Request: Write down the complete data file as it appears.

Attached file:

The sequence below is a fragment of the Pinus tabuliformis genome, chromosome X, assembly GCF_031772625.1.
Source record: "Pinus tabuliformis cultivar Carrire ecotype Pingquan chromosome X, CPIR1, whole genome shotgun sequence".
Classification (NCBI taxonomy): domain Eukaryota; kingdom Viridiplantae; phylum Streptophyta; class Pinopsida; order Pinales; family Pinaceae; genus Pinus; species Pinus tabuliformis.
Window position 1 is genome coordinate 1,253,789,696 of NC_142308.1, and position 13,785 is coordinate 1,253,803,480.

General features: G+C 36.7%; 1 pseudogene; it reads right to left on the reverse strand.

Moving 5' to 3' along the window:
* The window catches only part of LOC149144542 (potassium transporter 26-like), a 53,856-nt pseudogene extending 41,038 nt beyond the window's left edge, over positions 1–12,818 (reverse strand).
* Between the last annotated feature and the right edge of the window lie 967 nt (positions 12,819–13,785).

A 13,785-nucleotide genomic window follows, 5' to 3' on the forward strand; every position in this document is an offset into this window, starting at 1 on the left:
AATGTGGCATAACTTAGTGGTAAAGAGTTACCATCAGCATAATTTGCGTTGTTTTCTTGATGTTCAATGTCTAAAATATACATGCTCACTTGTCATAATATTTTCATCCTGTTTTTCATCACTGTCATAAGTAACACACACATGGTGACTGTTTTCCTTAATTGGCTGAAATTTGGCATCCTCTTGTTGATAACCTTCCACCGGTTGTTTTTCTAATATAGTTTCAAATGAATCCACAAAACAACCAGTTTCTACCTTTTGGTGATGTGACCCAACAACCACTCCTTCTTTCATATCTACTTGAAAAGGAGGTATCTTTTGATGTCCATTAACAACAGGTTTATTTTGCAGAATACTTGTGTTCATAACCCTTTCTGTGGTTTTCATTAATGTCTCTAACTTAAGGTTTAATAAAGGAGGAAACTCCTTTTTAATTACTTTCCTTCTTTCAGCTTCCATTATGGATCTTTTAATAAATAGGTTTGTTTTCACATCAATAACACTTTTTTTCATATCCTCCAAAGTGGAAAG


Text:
The sequence below is a fragment of the Pinus tabuliformis genome, chromosome X, assembly GCF_031772625.1.
Source record: "Pinus tabuliformis cultivar Carrire ecotype Pingquan chromosome X, CPIR1, whole genome shotgun sequence".
Classification (NCBI taxonomy): domain Eukaryota; kingdom Viridiplantae; phylum Streptophyta; class Pinopsida; order Pinales; family Pinaceae; genus Pinus; species Pinus tabuliformis.
Window position 1 is genome coordinate 1,253,789,696 of NC_142308.1, and position 13,785 is coordinate 1,253,803,480.

General features: G+C 36.7%; 1 pseudogene; it reads right to left on the reverse strand.

Moving 5' to 3' along the window:
* The window catches only part of LOC149144542 (potassium transporter 26-like), a 53,856-nt pseudogene extending 41,038 nt beyond the window's left edge, over positions 1–12,818 (reverse strand).
* Between the last annotated feature and the right edge of the window lie 967 nt (positions 12,819–13,785).

A 13,785-nucleotide genomic window follows, 5' to 3' on the forward strand; every position in this document is an offset into this window, starting at 1 on the left:
AATGTGGCATAACTTAGTGGTAAAGAGTTACCATCAGCATAATTTGCGTTGTTTTCTTGATGTTCAATGTCTAAAATATACATGCTCACTTGTCATAATATTTTCATCCTGTTTTTCATCACTGTCATAAGTAACACACACATGGTGACTGTTTTCCTTAATTGGCTGAAATTTGGCATCCTCTTGTTGATAACCTTCCACCGGTTGTTTTTCTAATATAGTTTCAAATGAATCCACAAAACAACCAGTTTCTACCTTTTGGTGATGTGACCCAACAACCACTCCTTCTTTCATATCTACTTGAAAAGGAGGTATCTTTTGATGTCCATTAACAACAGGTTTATTTTGCAGAATACTTGTGTTCATAACCCTTTCTGTGGTTTTCATTAATGTCTCTAACTTAAGGTTTAATAAAGGAGGAAACTCCTTTTTAATTACTTTCCTTCTTTCAGCTTCCATTATGGATCTTTTAATAAATAGGTTTGTTTTCACATCAATAACACTTTTTTTCATATCCTCCAAAGTGGAAAG